36% of the projects that companies initiate do not deliver the business outcomes they set out to achieve, and when an ill-planned project fails, an average of one-third of that project’s budget is wasted.
For L&D professionals trying to deliver really engaging e-learning courses, these facts can be pretty de-motivating: we know that great creative input is likely to be the making of a successful e-learning course, but we fear that bad creative judgement might be what ultimately throws our project off the rails. When organisations like the Project Management Institute tell us that bad project planning and lack of clear process puts more than £1,200 at risk for every £10,000 we spend, it’s understandable when L&D professionals opt to take things safe.
Maximising creativity usually means trying new things, with new people, to deliver new outcomes. This environment is always stimulating, but it’s really only risky when everything that everyone is doing is new. As one of the UK’s leading providers of custom e-learning, we’ve been lucky enough to develop really powerful collaborations with some of Britain’s biggest corporates. These partnerships work because the skills, creativity and know-how we bring to the party is counterbalanced by the insight, background knowledge and clarity that exists within the internal team.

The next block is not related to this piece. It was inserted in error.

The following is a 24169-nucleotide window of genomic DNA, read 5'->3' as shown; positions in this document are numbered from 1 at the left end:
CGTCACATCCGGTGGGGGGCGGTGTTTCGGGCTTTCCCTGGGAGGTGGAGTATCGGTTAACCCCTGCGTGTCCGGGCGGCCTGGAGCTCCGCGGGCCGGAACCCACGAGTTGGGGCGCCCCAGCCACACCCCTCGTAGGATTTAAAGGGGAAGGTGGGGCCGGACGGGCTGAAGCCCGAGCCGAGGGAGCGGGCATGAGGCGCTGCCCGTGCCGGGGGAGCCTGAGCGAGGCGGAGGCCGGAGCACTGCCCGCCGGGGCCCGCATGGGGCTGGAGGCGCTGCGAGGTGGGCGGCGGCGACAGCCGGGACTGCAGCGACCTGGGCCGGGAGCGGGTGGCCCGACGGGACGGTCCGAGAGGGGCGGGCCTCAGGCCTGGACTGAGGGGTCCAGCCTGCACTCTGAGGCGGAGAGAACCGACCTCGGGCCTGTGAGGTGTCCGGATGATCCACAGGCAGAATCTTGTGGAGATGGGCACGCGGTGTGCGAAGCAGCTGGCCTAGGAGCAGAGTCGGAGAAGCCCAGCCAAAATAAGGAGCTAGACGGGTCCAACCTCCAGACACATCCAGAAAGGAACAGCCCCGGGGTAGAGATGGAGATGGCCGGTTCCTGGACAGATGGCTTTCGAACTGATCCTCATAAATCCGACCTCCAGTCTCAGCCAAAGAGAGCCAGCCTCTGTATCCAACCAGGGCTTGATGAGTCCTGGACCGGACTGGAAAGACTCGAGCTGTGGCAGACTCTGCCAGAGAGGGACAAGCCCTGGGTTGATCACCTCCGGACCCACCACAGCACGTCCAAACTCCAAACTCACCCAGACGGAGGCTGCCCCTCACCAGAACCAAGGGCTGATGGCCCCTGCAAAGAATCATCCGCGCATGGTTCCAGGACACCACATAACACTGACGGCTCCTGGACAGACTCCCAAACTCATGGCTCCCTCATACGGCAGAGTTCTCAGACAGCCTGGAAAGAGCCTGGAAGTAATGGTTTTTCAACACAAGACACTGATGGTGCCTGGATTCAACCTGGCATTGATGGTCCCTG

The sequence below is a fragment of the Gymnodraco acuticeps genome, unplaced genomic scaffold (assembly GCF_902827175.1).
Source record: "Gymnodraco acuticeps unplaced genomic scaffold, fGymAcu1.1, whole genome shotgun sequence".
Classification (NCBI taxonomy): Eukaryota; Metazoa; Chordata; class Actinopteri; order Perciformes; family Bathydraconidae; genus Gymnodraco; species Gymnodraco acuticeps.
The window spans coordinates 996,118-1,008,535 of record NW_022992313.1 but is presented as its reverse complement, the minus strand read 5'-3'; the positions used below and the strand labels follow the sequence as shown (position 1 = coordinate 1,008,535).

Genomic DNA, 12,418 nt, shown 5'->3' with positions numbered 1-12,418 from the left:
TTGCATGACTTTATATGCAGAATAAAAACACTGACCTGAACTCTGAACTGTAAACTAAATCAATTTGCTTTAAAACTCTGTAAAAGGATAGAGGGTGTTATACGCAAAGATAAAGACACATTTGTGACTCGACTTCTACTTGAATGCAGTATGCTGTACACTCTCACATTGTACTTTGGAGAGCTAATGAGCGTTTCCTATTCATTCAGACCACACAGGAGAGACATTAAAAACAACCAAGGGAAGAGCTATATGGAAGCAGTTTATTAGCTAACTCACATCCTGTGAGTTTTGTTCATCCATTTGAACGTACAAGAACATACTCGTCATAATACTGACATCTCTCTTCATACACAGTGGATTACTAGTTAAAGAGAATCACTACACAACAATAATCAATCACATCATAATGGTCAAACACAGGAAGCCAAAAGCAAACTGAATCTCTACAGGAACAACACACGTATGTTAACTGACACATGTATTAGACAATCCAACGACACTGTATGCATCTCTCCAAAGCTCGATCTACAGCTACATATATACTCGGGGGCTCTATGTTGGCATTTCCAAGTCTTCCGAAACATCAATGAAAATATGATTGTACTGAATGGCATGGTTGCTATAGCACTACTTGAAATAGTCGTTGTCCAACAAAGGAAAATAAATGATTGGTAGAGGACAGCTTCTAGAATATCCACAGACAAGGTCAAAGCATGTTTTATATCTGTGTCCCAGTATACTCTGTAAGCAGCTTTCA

Here are our top three tips for L&D professionals about to commission some custom e-learning:
Finding just the right custom e-learning people for a particular learning need may be more difficult that you think, so allocate ample time and resources to the tending process and ensure you see and talk to as many suppliers as you possibly can. This up-front investment will pay dividends not only because you’ll be able to choose a supplier from a wide range of options, but because every time you talk about your learning requirement to anyone, the requirement itself will become better defined.
Never lose sight of how you intend to demonstrate ROI back to the business once your custom e-learning has gone live. Ensure your provider can detail exactly how they intend to help you deliver your clearly defined learning objectives in terms of demonstrable and measurable outcomes. This all takes careful consultation between you and your e-learning course designers, who should be able to explain the framework for the course design process to you, and be able to work flexibly to accommodate your timescales along the way.
Custom e-learning should mean just that. Designed for your people, talking in the language of your brand, with content that delivers knowledge in an original and engaging way, just as if your most valued in-house trainer was there in the room. Make sure you know how well a potential supplier understands the subject matter to be communicated and ask what processes they will deploy if ever additional expertise in your specific business area is required.